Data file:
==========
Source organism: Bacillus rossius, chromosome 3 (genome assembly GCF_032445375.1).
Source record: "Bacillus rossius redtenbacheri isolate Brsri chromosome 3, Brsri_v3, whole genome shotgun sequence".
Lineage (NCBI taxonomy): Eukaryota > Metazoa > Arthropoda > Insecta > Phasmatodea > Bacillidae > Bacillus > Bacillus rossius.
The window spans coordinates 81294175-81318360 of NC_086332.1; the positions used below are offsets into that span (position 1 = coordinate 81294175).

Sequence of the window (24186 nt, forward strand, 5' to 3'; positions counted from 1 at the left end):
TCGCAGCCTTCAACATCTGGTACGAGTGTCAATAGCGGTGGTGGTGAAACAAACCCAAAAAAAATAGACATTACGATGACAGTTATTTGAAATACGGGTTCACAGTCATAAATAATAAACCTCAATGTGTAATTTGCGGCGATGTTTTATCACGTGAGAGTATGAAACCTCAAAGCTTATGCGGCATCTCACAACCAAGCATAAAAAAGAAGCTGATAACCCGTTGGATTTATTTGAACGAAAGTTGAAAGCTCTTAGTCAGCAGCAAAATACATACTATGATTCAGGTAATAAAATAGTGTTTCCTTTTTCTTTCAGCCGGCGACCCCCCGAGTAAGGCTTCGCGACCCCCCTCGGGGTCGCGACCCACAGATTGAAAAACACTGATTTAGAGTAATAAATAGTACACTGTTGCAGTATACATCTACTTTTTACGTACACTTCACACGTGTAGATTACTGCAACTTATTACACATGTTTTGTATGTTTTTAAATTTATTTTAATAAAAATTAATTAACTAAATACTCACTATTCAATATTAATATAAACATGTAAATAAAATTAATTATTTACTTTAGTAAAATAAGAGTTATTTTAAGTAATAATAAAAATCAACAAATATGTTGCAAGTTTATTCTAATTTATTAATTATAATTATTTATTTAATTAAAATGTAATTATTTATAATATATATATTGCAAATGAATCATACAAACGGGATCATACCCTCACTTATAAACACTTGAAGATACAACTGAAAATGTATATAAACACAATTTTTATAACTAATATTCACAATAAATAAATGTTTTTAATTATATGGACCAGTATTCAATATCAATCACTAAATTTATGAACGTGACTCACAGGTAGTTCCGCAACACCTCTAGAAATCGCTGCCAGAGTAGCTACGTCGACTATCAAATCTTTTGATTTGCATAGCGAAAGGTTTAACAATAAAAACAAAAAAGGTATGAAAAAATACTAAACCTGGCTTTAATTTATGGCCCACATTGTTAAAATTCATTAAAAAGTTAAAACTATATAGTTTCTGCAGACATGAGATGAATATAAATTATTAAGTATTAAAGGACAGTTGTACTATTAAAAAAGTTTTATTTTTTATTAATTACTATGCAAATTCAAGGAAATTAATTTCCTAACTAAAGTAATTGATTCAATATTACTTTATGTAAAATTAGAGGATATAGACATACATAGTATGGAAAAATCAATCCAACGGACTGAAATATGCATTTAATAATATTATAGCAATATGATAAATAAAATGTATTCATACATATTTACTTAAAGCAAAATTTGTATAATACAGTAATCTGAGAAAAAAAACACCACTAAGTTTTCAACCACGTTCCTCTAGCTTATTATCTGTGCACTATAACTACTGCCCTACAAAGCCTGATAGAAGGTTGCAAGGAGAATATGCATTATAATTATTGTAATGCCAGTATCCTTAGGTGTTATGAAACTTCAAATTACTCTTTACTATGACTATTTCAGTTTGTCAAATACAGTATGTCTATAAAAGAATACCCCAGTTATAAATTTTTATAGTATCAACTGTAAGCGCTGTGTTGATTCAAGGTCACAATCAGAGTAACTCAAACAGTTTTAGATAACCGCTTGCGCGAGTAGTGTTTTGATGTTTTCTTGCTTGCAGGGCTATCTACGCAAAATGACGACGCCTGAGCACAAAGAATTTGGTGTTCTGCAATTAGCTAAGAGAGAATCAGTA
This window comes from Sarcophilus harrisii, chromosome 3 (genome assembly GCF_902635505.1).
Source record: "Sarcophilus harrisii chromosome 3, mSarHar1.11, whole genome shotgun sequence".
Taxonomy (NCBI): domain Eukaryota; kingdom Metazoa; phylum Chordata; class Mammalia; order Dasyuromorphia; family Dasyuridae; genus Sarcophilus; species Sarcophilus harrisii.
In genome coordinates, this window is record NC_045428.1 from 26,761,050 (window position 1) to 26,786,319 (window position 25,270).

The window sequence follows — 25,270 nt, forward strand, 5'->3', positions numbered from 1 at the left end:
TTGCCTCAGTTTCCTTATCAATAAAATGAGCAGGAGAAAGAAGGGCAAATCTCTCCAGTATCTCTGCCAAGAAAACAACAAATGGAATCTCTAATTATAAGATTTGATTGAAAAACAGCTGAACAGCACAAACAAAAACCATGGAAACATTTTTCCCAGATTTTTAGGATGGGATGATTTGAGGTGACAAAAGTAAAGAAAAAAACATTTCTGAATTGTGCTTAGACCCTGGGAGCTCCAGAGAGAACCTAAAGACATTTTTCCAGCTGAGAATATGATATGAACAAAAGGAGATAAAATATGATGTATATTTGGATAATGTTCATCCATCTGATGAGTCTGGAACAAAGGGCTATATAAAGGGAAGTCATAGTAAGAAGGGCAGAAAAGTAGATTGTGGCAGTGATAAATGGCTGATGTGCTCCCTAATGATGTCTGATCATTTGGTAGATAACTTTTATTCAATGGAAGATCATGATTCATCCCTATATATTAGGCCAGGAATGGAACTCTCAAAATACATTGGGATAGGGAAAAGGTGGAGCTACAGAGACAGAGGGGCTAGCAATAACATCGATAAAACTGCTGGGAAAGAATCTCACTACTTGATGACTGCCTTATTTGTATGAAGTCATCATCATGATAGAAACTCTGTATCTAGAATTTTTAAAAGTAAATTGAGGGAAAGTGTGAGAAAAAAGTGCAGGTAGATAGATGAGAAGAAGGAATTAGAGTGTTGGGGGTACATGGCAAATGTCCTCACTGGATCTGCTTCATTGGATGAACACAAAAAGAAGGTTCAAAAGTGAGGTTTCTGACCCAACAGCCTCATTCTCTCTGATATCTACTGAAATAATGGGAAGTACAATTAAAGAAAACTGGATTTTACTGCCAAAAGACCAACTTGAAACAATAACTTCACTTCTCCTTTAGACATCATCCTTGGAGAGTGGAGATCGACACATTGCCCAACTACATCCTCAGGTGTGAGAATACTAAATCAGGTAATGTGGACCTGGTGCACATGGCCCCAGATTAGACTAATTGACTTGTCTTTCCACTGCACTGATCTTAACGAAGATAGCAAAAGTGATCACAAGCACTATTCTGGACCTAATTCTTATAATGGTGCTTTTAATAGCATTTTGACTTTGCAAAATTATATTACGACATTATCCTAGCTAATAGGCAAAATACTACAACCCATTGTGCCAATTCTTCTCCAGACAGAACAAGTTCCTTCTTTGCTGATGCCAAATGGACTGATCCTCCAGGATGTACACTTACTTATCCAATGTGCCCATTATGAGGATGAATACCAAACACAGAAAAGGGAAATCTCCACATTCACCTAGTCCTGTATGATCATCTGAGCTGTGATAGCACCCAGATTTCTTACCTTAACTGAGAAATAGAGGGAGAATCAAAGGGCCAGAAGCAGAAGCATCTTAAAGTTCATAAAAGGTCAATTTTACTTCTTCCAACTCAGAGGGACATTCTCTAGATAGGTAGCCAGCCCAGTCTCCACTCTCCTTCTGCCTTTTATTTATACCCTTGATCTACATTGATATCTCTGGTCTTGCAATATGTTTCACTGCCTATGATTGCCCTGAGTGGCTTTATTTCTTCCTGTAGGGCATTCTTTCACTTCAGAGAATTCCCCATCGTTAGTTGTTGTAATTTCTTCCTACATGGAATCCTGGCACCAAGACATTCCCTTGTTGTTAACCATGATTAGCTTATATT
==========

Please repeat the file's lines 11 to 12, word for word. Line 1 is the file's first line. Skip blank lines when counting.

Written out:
The window sequence follows — 25,270 nt, forward strand, 5'->3', positions numbered from 1 at the left end:
TTGCCTCAGTTTCCTTATCAATAAAATGAGCAGGAGAAAGAAGGGCAAATCTCTCCAGTATCTCTGCCAAGAAAACAACAAATGGAATCTCTAATTATAAGATTTGATTGAAAAACAGCTGAACAGCACAAACAAAAACCATGGAAACATTTTTCCCAGATTTTTAGGATGGGATGATTTGAGGTGACAAAAGTAAAGAAAAAAACATTTCTGAATTGTGCTTAGACCCTGGGAGCTCCAGAGAGAACCTAAAGACATTTTTCCAGCTGAGAATATGATATGAACAAAAGGAGATAAAATATGATGTATATTTGGATAATGTTCATCCATCTGATGAGTCTGGAACAAAGGGCTATATAAAGGGAAGTCATAGTAAGAAGGGCAGAAAAGTAGATTGTGGCAGTGATAAATGGCTGATGTGCTCCCTAATGATGTCTGATCATTTGGTAGATAACTTTTATTCAATGGAAGATCATGATTCATCCCTATATATTAGGCCAGGAATGGAACTCTCAAAATACATTGGGATAGGGAAAAGGTGGAGCTACAGAGACAGAGGGGCTAGCAATAACATCGATAAAACTGCTGGGAAAGAATCTCACTACTTGATGACTGCCTTATTTGTATGAAGTCATCATCATGATAGAAACTCTGTATCTAGAATTTTTAAAAGTAAATTGAGGGAAAGTGTGAGAAAAAAGTGCAGGTAGATAGATGAGAAGAAGGAATTAGAGTGTTGGGGGTACATGGCAAATGTCCTCACTGGATCTGCTTCATTGGATGAACACAAAAAGAAGGTTCAAAAGTGAGGTTTCTGACCCAACAGCCTCATTCTCTCTGATATCTACTGAAATAATGGGAAGTACAATTAAAGAAAACTGGATTTTACTGCCAAAAGACCAACTTGAAACAATAACTTCACTTCTCCTTTAGACATCATCCTTGGAGAGTGGAGATCGACACATTGCCCAACTACATCCTCAGGTGTGAGAATACTAAATCAGGTAATGTGGACCTGGTGCACATGGCCCCAGATTAGACTAATTGACTTGTCTTTCCACTGCACTGATCTTAACGAAGATAGCAAAAGTGATCACAAGCACTATTCTGGACCTAATTCTTATAATGGTGCTTTTAATAGCATTTTGACTTTGCAAAATTATATTACGACATTATCCTAGCTAATAGGCAAAATACTACAACCCATTGTGCCAATTCTTCTCCAGACAGAACAAGTTCCTTCTTTGCTGATGCCAAATGGACTGATCCTCCAGGATGTACACTTACTTATCCAATGTGCCCATTATGAGGATGAATACCAAACACAGAAAAGGGAAATCTCCACATTCACCTAGTCCTGTATGATCATCTGAGCTGTGATAGCACCCAGATTTCTTACCTTAACTGAGAAATAGAGGGAGAATCAAAGGGCCAGAAGCAGAAGCATCTTAAAGTTCATAAAAGGTCAATTTTACTTCTTCCAACTCAGAGGGACATTCTCTAGATAGGTAGCCAGCCCAGTCTCCACTCTCCTTCTGCCTTTTATTTATACCCTTGATCTACATTGATATCTCTGGTCTTGCAATATGTTTCACTGCCTATGATTGCCCTGAGTGGCTTTATTTCTTCCTGTAGGGCATTCTTTCACTTCAGAGAATTCCCCATCGTTAGTTGTTGTAATTTCTTCCTACATGGAATCCTGGCACCAAGACATTCCCTTGTTGTTAACCATGATTAGCTTATATT